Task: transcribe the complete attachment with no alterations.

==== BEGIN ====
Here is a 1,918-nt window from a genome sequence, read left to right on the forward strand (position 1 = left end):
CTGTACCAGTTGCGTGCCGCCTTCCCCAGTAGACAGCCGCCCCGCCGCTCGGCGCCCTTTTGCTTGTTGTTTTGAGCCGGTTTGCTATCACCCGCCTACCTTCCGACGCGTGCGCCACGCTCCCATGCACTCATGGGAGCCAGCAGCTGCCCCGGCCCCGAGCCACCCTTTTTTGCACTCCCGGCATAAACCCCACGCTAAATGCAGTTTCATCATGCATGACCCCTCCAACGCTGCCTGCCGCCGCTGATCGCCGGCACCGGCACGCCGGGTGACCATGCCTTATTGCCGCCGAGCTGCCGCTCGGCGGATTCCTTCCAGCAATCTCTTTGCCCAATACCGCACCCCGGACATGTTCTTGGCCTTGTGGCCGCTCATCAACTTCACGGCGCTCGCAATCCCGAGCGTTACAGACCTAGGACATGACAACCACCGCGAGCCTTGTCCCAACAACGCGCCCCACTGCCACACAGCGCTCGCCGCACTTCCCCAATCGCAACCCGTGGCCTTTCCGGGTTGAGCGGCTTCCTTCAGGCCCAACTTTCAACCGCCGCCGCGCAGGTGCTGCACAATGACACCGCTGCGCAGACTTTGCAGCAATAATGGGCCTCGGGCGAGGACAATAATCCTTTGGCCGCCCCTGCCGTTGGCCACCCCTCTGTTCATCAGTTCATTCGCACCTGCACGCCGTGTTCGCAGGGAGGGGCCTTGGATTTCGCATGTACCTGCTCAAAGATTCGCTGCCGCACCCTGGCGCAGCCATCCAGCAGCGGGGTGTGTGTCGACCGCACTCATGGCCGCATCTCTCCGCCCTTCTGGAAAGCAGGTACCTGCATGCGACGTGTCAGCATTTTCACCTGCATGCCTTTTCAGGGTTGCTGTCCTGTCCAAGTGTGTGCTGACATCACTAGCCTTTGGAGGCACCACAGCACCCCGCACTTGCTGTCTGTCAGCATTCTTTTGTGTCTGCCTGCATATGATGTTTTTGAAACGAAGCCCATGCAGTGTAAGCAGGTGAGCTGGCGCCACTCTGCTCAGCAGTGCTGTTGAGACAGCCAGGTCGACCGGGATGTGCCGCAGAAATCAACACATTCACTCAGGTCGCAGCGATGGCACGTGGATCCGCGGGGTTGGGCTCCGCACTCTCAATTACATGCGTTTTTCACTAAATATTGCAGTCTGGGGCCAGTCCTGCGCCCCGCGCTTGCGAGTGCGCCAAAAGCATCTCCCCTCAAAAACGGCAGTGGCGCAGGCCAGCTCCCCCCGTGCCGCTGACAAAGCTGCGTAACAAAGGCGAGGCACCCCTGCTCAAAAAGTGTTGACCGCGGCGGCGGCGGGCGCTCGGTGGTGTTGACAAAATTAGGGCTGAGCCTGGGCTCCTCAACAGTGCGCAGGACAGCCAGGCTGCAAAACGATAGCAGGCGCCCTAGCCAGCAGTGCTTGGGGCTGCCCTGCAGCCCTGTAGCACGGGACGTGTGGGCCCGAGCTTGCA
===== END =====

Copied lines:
Here is a 1,918-nt window from a genome sequence, read left to right on the forward strand (position 1 = left end):
CTGTACCAGTTGCGTGCCGCCTTCCCCAGTAGACAGCCGCCCCGCCGCTCGGCGCCCTTTTGCTTGTTGTTTTGAGCCGGTTTGCTATCACCCGCCTACCTTCCGACGCGTGCGCCACGCTCCCATGCACTCATGGGAGCCAGCAGCTGCCCCGGCCCCGAGCCACCCTTTTTTGCACTCCCGGCATAAACCCCACGCTAAATGCAGTTTCATCATGCATGACCCCTCCAACGCTGCCTGCCGCCGCTGATCGCCGGCACCGGCACGCCGGGTGACCATGCCTTATTGCCGCCGAGCTGCCGCTCGGCGGATTCCTTCCAGCAATCTCTTTGCCCAATACCGCACCCCGGACATGTTCTTGGCCTTGTGGCCGCTCATCAACTTCACGGCGCTCGCAATCCCGAGCGTTACAGACCTAGGACATGACAACCACCGCGAGCCTTGTCCCAACAACGCGCCCCACTGCCACACAGCGCTCGCCGCACTTCCCCAATCGCAACCCGTGGCCTTTCCGGGTTGAGCGGCTTCCTTCAGGCCCAACTTTCAACCGCCGCCGCGCAGGTGCTGCACAATGACACCGCTGCGCAGACTTTGCAGCAATAATGGGCCTCGGGCGAGGACAATAATCCTTTGGCCGCCCCTGCCGTTGGCCACCCCTCTGTTCATCAGTTCATTCGCACCTGCACGCCGTGTTCGCAGGGAGGGGCCTTGGATTTCGCATGTACCTGCTCAAAGATTCGCTGCCGCACCCTGGCGCAGCCATCCAGCAGCGGGGTGTGTGTCGACCGCACTCATGGCCGCATCTCTCCGCCCTTCTGGAAAGCAGGTACCTGCATGCGACGTGTCAGCATTTTCACCTGCATGCCTTTTCAGGGTTGCTGTCCTGTCCAAGTGTGTGCTGACATCACTAGCCTTTGGAGGCACCACAGCACCCCGCACTTGCTGTCTGTCAGCATTCTTTTGTGTCTGCCTGCATATGATGTTTTTGAAACGAAGCCCATGCAGTGTAAGCAGGTGAGCTGGCGCCACTCTGCTCAGCAGTGCTGTTGAGACAGCCAGGTCGACCGGGATGTGCCGCAGAAATCAACACATTCACTCAGGTCGCAGCGATGGCACGTGGATCCGCGGGGTTGGGCTCCGCACTCTCAATTACATGCGTTTTTCACTAAATATTGCAGTCTGGGGCCAGTCCTGCGCCCCGCGCTTGCGAGTGCGCCAAAAGCATCTCCCCTCAAAAACGGCAGTGGCGCAGGCCAGCTCCCCCCGTGCCGCTGACAAAGCTGCGTAACAAAGGCGAGGCACCCCTGCTCAAAAAGTGTTGACCGCGGCGGCGGCGGGCGCTCGGTGGTGTTGACAAAATTAGGGCTGAGCCTGGGCTCCTCAACAGTGCGCAGGACAGCCAGGCTGCAAAACGATAGCAGGCGCCCTAGCCAGCAGTGCTTGGGGCTGCCCTGCAGCCCTGTAGCACGGGACGTGTGGGCCCGAGCTTGCA